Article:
Rantings and tirades of a frustrated economist.
"In 2010, British academic Bruce Charlton posited, “I suspect that human capability reached its peak or plateau around 1965-75 – at the time of the Apollo moon landings – and has been declining ever since:”"What was the big change in society around that time? Hmmmm? Can't put my finger on it... Wait- could our decline be due to compromising and adopting feminism?
The decline continues:http://www.forbes.com/sites/jacobaurist/2012/09/25/why-you-should-buy-your-little-boy-a-princess-costume/Of course, even Forbes is an establishment mouthpiece.
For your amusement Captain:http://www.forbes.com/sites/davidkwilliams/2012/09/29/10-reasons-to-stay-at-a-job-for-10-or-more-years/2/
I don't think putting a man on the moon will be the utimate pinnacle of human achievement, but it is the pinnacle of western civilization.It will be centuries before another culture every rivals what the west was.
Yeah. I agree. It's kinda sad when you visit the Space and Rocket Center in Huntsville, AL and realize that Von Braun had plans to visit Mars using nuclear-powered rockets using 60s tech! Whoa!Sigh. Just think what coulda happened if we'd spent money on visiting the stars rather than wasting money on the utopian project of bringing democracy to the Vietnamese.
Posted this on facebook with some commentary that genius works alone and educational credentialing means little unless it has solid, real world application...Whew! Some angry neckbeards and 20-something women. They are all chasing their master's....and it means everything to them.
South Texas,I refuse to send any traffic to that article about the kid. Mercy, live has gotten so easy for journalists that they deem it article worthy at FORBES to talk about gender vs. sex in CHILDREN.
Forbes has definitely declined in the last 20 years. So has the Economist. Both of these magazines were quite good during the late 80's (come to think of it, lots of things were good in the 80's). Journalism has declined so bad in the last 20 years. I no longer read any print magazines at all now.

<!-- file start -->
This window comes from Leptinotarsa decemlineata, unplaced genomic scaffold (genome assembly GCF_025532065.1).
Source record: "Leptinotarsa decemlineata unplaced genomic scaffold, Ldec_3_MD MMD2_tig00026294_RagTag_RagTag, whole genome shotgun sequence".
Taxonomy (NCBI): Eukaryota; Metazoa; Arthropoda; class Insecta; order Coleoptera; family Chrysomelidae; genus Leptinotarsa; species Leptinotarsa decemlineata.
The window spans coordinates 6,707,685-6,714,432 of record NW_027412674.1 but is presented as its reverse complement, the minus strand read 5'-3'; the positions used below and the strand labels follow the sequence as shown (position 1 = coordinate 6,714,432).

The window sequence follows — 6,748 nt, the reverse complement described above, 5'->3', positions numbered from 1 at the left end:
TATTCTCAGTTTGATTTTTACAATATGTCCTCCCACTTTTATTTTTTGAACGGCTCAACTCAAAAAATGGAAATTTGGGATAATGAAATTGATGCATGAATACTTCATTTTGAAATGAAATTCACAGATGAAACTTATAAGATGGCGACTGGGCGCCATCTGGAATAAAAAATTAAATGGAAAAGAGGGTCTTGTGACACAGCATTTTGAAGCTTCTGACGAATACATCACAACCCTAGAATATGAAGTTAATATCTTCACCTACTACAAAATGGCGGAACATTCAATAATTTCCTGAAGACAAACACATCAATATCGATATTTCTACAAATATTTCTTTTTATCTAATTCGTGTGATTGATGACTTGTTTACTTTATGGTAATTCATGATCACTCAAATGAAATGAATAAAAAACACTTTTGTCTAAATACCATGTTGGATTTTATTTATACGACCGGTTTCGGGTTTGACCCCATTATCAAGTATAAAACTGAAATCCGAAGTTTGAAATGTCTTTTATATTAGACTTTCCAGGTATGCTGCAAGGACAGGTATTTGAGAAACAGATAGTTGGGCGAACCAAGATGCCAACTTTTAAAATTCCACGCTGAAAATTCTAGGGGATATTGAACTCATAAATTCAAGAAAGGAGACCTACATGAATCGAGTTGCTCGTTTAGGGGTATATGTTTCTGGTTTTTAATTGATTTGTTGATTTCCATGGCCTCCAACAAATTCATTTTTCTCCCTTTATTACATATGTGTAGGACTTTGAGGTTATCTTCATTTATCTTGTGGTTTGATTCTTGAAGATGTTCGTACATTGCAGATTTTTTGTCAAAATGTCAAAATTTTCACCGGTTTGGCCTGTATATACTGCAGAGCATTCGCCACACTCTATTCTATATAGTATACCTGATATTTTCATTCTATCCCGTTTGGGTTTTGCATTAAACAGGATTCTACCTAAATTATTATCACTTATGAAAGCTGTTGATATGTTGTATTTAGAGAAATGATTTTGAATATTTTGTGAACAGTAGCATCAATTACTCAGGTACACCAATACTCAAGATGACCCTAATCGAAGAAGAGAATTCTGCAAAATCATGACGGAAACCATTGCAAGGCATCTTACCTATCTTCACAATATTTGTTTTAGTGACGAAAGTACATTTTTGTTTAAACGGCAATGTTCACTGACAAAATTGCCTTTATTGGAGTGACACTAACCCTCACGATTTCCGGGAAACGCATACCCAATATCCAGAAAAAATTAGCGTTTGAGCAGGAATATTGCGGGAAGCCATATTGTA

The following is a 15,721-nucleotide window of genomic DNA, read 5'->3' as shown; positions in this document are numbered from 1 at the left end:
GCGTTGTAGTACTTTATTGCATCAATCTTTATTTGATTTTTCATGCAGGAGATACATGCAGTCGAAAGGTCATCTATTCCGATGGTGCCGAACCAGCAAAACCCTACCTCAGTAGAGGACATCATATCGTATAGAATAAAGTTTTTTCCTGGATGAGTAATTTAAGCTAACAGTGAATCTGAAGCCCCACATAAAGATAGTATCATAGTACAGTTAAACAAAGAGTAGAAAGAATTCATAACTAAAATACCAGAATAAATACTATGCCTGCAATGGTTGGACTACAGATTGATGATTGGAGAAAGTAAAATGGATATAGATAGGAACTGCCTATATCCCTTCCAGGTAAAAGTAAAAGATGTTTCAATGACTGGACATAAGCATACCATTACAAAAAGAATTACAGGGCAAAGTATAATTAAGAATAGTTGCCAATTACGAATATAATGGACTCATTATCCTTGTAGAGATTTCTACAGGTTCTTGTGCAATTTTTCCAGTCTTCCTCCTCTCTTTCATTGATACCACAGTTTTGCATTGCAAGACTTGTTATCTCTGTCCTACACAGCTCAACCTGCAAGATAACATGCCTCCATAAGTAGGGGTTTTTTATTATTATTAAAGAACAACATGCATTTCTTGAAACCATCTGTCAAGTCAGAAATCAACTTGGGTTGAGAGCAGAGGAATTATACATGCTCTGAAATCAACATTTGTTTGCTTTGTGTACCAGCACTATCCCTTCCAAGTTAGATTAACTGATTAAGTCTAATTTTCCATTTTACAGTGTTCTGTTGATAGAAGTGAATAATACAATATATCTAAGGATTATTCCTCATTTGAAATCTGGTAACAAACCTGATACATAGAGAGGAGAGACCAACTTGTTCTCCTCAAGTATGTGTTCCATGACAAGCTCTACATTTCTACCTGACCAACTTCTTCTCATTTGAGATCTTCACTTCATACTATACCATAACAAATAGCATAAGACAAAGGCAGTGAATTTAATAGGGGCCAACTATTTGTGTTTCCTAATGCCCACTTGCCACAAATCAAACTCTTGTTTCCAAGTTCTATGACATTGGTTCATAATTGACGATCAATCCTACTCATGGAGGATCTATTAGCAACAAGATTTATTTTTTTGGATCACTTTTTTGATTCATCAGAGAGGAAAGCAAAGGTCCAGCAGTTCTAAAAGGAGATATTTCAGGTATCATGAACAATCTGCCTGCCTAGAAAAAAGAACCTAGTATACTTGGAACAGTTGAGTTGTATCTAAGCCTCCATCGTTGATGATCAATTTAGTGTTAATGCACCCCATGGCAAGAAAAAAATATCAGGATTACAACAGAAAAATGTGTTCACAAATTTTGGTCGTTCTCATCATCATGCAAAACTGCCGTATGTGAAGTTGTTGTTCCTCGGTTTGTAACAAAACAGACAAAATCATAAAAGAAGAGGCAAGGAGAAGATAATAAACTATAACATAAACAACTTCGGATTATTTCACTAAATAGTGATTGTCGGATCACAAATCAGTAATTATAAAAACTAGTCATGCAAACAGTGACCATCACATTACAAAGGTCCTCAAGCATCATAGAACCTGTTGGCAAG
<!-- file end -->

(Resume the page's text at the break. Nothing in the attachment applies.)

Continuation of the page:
A fellow named John Zubrin who worked at NASA during the first Bush administration published an excellent book outlining how to send manned missions to Mars with technology possessed in 1969 - no nuclear rockets required, either. It was called The Case for Mars; I'd link to it but I don't know how to ensure Cap gets the affiliate kickback.
I think theres a big distinction that should be made here: the fact that we haven't gone back to the moon isn't evidence that human capability is declining, its evidence that government capability is declining. Going to the moon was always a demonstration of the capability of the US government. I doubt there are many people out there, if any, who would claim that the US government was as competent and capable of leading its people as it was 40 years ago, largely because the societal changes that have taken place exploit their power primarily through the government.For evidence of the health of human capability, just look at continued technological improvement by private enterprises. Private enterprise could never have made it to the moon in 1970 (wheres the profit?), but many other improvements to human lifestyle and human capabilities have come since then, and it looks increasingly likely that private enterprise will become the premier entity in space within the next 20 years.